In a disability discrimination complaint filed by the United States Equal Employment Opportunity Commission, an eight-member jury in Wisconsin ordered Walmart to pay more than $125 million in damages to a former employee with Down syndrome (EEOC). However, a judge limited the damages to the statutory maximum of $300,000.

According to an EEOC statement, Marlo Spaeth had been working for the retailer for 16 years before she was fired in July 2015 due to her impairment.

Spaeth had routinely earned excellent performance reviews from her managers while her work schedule was between noon and 4 p.m., according to the EEOC. However, a sudden change in working hours from 1 p.m. to 5:30 p.m. in November 2014 made it difficult for her to adjust to the new schedule, according to the New York Times.

According to the lawsuit, Spaeth must adhere to a strict schedule, and any deviation from it may result in a struggle due to her condition. Spaeth would become ill if she would not have dinner at the same time every evening, according to the Associated Press.

Spaeth had requested that her start and end timings be adjusted back to her original timetable. Despite her request for a schedule change, Walmart fired her in July 2015 for excessive absences. Walmart also declined Spaeth’s attempt to rehire her.

In a statement, EEOC Chair Charlotte A. Burrows stated, “The large jury award in this case sends a strong message to employers that handicap discrimination is unacceptable in our nation’s workforce.” “All who come out to protect the right to a job free of discrimination do our country a service. ”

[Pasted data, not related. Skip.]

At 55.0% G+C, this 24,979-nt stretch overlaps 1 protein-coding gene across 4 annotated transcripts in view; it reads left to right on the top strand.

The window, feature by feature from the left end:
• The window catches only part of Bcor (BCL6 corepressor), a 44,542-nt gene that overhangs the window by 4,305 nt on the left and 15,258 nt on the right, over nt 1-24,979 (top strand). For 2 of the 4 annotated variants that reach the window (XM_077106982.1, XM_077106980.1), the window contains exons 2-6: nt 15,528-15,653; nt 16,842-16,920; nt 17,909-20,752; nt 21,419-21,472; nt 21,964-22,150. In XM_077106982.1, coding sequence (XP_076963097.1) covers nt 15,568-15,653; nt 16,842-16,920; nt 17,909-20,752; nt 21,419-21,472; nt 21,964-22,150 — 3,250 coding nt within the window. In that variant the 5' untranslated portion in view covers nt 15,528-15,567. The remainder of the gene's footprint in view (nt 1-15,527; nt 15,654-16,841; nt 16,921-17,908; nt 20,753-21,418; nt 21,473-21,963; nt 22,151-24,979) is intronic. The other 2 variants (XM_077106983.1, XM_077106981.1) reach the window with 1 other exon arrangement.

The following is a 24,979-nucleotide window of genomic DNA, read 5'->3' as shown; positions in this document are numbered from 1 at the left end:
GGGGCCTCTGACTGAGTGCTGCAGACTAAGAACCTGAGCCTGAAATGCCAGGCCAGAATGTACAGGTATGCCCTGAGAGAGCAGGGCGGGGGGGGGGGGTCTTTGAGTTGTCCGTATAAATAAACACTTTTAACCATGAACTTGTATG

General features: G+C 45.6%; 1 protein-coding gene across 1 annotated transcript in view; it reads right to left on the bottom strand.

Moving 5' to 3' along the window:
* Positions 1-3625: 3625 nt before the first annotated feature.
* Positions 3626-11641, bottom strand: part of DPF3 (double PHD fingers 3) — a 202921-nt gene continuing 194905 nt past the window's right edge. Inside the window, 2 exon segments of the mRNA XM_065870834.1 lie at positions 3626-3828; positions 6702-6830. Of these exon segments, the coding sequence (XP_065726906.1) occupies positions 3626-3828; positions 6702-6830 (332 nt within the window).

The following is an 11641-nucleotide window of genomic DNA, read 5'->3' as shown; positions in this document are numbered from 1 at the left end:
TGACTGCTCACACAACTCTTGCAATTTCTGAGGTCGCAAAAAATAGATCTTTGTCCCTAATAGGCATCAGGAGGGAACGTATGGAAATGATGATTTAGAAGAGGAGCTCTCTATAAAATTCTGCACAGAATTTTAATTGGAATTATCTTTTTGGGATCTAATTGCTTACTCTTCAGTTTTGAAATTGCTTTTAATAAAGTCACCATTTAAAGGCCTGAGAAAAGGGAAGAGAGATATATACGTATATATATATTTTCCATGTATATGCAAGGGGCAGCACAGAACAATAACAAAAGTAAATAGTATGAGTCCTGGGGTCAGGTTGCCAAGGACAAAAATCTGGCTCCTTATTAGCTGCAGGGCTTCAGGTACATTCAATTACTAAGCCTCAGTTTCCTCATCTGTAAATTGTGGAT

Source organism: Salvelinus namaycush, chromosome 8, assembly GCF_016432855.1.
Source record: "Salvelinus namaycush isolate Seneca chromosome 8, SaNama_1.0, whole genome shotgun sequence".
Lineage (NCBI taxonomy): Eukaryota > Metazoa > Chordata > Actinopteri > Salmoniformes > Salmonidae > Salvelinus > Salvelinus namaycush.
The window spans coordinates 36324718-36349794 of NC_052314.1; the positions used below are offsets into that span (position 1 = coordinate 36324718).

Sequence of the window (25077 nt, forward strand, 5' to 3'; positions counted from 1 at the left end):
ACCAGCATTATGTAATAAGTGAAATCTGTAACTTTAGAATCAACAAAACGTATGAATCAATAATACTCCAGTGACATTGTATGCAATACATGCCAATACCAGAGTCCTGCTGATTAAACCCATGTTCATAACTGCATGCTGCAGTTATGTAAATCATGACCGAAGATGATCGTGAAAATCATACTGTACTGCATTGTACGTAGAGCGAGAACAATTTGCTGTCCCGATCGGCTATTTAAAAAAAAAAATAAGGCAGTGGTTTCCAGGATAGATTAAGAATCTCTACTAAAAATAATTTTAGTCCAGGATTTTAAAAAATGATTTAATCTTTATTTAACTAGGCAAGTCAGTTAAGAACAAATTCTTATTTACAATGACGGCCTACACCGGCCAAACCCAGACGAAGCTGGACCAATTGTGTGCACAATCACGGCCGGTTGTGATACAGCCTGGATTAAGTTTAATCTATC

Walmart spokesperson Randy Hargrove stated that the firm does not accept any form of discrimination and accommodates thousands of employees each year. “We frequently alter associate schedules to suit the demands of our clients, and while Ms. Spaeth’s schedule was adjusted, it stayed within the periods she indicated she was available,” Hargrove said. “We are aware of the matter and feel we could have settled it with Ms. Spaeth, but the EEOC’s expectations were unreasonable.”

“Employers, no matter how large, have a legal obligation to analyze the particular circumstances of employees with disabilities when considering requests for reasonable accommodations,” said Julianne Bowman, Chicago District Director.

“Ms. Spaeth’s request was straightforward, and refusing it had a tremendous impact on her life,” she continued.